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Big Revolution - Twitter's free speech seesaw

Greetings from Paris, where I'm working for a couple of days. Here's today's Big Revolution pour vous
May 16 · Issue #80 · View online
Big Revolution
Greetings from Paris, where I’m working for a couple of days. Here’s today’s Big Revolution pour vous

Big things you need to know today
- Social networks are getting tougher on trolls: Twitter says it’s going to hide tweets that demonstrate antisocial behaviour (more on that below), while Facebook says it closed 583 million fake accounts in first three months of this year. And the Wall Street Journal reports Facebook’s content moderation budget is now “hundreds of millions of dollars” [paywalled].
- Tensions are rising between the UK’s parliament and Facebook. Mark Zuckerberg “has no plans to meet with the committee or travel to the UK at the present time,” said the company in a letter sent three days after the deadline MPs had given them to respond to a demand he travel to meet them. Sassy, and also a little concerning, as big tech companies increasingly gain the kind of power and influence once reserved for nation states.
- A smartphone… but on a blockchain? Apparently so. The HTC Exodus will be built to make cryptocurrency trading easy on phones. “The company plans to create a native blockchain network with all Exodus phones acting as nodes to facilitate cryptocurrency trading among the phone users,” reports TNW’s Hard Fork. Whether this is really useful or just a desperate attempt at differentiation remains to be seen.
- Check out Microsoft’s enormous new Surface Hub 2. This 50.5-inch super-hi-res tablet (if you can call it a tablet) is the kind of thing your boss buys and hangs on their office wall to impress clients.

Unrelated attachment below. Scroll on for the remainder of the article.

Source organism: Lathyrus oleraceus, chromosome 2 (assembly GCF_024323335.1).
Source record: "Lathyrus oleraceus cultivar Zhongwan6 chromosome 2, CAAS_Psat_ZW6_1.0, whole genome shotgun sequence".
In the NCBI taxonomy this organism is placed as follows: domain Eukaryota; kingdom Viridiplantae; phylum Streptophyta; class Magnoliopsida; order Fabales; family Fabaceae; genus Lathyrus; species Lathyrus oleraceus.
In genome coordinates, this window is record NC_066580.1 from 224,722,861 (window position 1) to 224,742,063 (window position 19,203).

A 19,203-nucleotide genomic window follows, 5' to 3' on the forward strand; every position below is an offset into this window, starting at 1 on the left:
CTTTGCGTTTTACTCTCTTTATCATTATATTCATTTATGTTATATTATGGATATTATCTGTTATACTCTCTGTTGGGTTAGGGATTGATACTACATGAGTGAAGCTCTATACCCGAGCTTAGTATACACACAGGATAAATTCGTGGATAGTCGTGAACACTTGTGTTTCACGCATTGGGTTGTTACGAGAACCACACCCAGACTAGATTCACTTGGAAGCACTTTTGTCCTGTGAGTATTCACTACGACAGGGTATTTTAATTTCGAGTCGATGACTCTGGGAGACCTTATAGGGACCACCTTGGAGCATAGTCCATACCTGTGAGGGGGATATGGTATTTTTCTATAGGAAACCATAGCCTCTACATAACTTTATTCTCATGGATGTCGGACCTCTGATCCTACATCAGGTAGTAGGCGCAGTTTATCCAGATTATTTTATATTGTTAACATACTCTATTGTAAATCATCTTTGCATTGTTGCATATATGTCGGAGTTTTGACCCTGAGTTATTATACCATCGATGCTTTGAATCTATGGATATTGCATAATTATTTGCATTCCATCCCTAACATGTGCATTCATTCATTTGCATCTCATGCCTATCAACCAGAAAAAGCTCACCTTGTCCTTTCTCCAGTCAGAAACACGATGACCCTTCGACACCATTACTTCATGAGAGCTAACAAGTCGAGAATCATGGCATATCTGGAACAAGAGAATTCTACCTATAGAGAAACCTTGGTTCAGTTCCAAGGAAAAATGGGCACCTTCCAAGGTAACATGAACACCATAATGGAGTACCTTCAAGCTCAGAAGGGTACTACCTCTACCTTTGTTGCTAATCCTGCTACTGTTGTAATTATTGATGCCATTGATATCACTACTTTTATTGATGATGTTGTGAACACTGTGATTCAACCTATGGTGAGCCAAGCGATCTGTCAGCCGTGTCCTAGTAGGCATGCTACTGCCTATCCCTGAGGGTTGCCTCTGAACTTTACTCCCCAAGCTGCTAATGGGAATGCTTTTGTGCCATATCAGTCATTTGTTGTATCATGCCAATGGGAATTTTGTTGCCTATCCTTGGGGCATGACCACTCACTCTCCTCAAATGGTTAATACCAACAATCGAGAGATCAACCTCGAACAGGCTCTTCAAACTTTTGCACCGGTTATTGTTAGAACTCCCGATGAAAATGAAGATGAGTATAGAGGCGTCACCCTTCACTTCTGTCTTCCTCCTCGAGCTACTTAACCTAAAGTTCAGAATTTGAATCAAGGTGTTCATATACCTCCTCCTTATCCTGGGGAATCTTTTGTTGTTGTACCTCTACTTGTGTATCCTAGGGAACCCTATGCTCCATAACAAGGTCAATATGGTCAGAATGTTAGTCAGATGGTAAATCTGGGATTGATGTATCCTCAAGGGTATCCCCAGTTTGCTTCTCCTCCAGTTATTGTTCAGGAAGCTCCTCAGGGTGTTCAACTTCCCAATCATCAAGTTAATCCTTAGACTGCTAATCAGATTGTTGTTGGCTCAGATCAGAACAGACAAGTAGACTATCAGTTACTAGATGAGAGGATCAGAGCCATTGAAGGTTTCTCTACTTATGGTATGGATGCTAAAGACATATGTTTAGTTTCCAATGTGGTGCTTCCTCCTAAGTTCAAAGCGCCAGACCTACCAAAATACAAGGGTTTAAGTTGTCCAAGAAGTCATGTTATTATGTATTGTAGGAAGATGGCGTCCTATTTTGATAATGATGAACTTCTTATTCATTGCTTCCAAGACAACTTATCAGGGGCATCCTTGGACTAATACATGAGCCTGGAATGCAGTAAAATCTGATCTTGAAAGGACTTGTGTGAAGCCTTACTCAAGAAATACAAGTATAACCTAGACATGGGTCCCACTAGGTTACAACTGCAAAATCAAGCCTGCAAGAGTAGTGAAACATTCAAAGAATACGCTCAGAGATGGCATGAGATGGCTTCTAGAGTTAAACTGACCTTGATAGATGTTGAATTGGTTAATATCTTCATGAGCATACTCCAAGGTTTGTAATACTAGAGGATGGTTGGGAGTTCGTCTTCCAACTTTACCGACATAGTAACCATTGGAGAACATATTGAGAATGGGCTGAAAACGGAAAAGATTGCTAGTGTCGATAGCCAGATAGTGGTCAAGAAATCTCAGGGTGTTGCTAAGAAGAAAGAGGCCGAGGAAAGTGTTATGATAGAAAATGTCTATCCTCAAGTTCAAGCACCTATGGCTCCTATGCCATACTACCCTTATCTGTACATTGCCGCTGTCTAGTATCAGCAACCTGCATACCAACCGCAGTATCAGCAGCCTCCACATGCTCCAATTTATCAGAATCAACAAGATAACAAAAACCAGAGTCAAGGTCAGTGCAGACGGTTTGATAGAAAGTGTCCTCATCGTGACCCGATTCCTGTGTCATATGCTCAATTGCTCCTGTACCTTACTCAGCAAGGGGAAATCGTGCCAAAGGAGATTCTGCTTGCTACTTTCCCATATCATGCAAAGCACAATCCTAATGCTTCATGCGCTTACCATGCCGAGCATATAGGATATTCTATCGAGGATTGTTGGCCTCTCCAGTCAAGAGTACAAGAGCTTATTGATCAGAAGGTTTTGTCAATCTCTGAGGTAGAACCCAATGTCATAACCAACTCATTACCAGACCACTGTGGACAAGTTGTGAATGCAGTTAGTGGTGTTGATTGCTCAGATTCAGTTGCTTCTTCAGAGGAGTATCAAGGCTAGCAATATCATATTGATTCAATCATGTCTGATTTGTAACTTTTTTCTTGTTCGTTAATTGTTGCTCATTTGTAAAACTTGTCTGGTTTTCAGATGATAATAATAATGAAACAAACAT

- Tweetbot fans can breathe a sigh of relief. The popular iOS Twitter app looked threatened by upcoming API changes, but developer Paul Haddad is taking a punt that all will work out fine, and has launched an all new Tweetbot 3. As with version 2, you’ll have to pay out again – this isn’t a free upgrade.
The big thought
Credit: Marten Bjork on Unsplash
Twitter’s free speech seesaw
Twitter has come a long way since it described itself as “the free speech wing of the free speech party.” That was six years ago, and the idea of giving people unfettered access to say what they want isn’t now quite as appealing as it once was.
The company has struggled for years now to keep a lid on rampant abuse, trolling and spam on its platform. Its latest attempt, which seems to have been given a warm welcome by commentators, will hide anti-social tweets behind a ‘see more tweets’ button.
“Among the signals Twitter will use: whether you tweet at large numbers of accounts you don’t follow, how often you’re blocked by people you interact with, whether you created many accounts from a single IP address, and whether your account is closely related to others that have violated its terms of service.”
This sounds like a good idea, but I do wonder how many legitimate contributions to important debates will get inadvertently buried as a result of the changes. How many people will be misidentified as trolls?
Earlier this week we heard how Google News was accidentally prioritising BBC News stories over other publishers far too often. That shows how the more you automate decision-making over what content you display, the more likely you are to experience unexpected effects.
Twitter will no doubt adjust its algorithm if any unintended consequences emerge, but this shows just how much of a balancing act it faces. It’s gone from being 'the free speech wing of the free speech party’ to having to figure out just how much free speech is 'just enough’ free speech.
One big read
Revealed: Ecuador spent millions on spy operation for Julian Assange
The Guardian takes a look at the increasingly fraught relationship between Ecuador and the ‘house guest’ at its embassy in London. Also check out this Q&A about why Ecuador has lost patience and wants Assange out.
One big tweet
Sounds obvious, but so many people don’t do this. Aside from the threading thing, it’s just polite not to include someone else’s words they didn’t expect to be forwarded on.
When someone says "send me a separate intro email that i can forward" in response to an intro request, don't put the intro text into your reply ☠️

Send a new email w just the intro request/context (and different subject line so it doesn't get threaded in gmail) 👏

5:29 AM - 16 May 2018
That’s all for today...
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